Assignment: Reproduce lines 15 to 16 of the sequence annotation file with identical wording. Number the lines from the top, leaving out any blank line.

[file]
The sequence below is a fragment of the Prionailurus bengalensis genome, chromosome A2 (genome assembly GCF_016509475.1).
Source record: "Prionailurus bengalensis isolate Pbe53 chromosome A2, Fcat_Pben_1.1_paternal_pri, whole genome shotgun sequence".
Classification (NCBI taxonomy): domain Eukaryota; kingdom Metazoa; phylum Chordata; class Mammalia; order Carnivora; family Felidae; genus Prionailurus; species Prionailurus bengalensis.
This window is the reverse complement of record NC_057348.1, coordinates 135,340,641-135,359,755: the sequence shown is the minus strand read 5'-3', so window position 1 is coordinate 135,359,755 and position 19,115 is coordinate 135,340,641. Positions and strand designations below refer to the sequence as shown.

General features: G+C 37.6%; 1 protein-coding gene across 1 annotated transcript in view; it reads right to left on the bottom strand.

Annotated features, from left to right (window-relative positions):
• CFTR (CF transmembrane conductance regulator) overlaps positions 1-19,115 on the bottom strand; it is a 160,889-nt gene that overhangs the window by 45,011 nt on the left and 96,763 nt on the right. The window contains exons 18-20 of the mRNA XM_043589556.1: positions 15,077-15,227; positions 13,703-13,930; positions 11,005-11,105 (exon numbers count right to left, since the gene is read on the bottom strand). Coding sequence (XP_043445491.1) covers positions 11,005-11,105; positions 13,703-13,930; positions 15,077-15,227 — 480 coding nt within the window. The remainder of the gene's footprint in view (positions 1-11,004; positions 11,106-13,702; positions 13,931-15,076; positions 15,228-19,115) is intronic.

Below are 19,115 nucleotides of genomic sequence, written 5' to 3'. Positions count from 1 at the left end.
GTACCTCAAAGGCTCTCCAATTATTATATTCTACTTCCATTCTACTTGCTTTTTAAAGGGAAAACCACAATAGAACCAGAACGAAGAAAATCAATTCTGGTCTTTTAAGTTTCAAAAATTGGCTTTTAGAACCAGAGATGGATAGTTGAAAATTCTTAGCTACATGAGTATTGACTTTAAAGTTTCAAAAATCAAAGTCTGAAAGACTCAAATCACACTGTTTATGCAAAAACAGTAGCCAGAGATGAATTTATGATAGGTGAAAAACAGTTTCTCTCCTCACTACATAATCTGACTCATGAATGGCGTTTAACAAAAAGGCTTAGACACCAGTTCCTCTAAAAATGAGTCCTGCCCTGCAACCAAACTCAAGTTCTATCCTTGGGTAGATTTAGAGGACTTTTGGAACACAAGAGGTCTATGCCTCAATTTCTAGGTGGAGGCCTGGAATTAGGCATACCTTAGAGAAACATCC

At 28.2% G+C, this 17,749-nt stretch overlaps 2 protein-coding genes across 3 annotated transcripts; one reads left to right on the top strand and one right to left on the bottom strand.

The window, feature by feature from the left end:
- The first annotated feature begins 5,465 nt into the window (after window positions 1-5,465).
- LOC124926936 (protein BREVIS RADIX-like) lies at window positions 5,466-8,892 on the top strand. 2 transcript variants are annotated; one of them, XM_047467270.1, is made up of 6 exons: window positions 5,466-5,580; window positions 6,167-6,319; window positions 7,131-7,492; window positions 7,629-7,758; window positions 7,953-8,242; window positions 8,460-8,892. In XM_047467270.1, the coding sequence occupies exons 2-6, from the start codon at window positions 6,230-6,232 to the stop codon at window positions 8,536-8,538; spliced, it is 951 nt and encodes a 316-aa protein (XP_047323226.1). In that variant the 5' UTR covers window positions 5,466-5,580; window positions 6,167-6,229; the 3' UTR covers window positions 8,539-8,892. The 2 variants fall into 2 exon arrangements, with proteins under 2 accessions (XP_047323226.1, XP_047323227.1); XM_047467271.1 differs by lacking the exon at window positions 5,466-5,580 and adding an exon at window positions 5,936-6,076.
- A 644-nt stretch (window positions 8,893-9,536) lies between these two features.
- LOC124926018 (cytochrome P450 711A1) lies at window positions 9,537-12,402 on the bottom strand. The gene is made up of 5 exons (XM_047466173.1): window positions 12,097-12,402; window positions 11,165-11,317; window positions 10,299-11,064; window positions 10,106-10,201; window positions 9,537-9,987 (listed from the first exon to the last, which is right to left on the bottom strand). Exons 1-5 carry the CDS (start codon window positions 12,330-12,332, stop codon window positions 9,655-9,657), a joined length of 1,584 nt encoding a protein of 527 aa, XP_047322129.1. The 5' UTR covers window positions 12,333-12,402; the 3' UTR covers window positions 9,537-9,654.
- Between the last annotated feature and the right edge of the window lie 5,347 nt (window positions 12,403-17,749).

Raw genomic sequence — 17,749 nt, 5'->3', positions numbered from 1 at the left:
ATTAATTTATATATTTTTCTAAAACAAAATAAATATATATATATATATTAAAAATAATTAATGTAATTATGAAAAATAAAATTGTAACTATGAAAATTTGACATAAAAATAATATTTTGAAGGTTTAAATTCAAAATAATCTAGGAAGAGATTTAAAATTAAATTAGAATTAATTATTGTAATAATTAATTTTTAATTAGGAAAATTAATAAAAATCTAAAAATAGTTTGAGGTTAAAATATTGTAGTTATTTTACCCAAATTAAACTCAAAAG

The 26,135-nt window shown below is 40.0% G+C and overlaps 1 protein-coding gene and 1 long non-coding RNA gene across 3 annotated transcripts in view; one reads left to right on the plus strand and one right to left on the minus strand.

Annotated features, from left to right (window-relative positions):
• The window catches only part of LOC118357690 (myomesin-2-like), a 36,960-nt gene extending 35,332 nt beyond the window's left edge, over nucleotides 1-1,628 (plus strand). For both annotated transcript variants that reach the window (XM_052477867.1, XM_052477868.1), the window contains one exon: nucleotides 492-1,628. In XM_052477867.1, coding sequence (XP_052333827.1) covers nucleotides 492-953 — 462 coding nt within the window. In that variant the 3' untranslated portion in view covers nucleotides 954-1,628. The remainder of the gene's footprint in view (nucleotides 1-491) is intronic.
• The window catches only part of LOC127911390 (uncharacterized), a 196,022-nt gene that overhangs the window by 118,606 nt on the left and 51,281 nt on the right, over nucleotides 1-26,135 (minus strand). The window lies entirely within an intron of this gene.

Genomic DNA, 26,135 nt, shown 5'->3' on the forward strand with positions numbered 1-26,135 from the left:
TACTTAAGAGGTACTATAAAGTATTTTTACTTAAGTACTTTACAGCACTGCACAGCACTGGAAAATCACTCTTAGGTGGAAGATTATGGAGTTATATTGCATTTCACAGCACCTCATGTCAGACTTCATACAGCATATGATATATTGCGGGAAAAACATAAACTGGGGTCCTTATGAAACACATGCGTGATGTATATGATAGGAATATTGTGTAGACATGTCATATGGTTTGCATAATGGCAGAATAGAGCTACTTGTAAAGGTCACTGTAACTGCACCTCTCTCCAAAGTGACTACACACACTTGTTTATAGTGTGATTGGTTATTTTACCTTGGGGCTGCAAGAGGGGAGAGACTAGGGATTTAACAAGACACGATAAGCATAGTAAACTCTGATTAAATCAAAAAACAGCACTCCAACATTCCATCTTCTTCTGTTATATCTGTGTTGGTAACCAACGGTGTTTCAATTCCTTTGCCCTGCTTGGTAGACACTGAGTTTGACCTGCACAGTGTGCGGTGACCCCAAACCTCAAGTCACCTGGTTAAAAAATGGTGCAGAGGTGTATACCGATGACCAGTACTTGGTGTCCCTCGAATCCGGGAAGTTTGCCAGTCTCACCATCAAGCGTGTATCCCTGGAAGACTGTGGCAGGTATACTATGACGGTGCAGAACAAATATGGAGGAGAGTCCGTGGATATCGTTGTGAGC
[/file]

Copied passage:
- LOC124926018 (cytochrome P450 711A1) lies at window positions 9,537-12,402 on the bottom strand. The gene is made up of 5 exons (XM_047466173.1): window positions 12,097-12,402; window positions 11,165-11,317; window positions 10,299-11,064; window positions 10,106-10,201; window positions 9,537-9,987 (listed from the first exon to the last, which is right to left on the bottom strand). Exons 1-5 carry the CDS (start codon window positions 12,330-12,332, stop codon window positions 9,655-9,657), a joined length of 1,584 nt encoding a protein of 527 aa, XP_047322129.1. The 5' UTR covers window positions 12,333-12,402; the 3' UTR covers window positions 9,537-9,654.
- Between the last annotated feature and the right edge of the window lie 5,347 nt (window positions 12,403-17,749).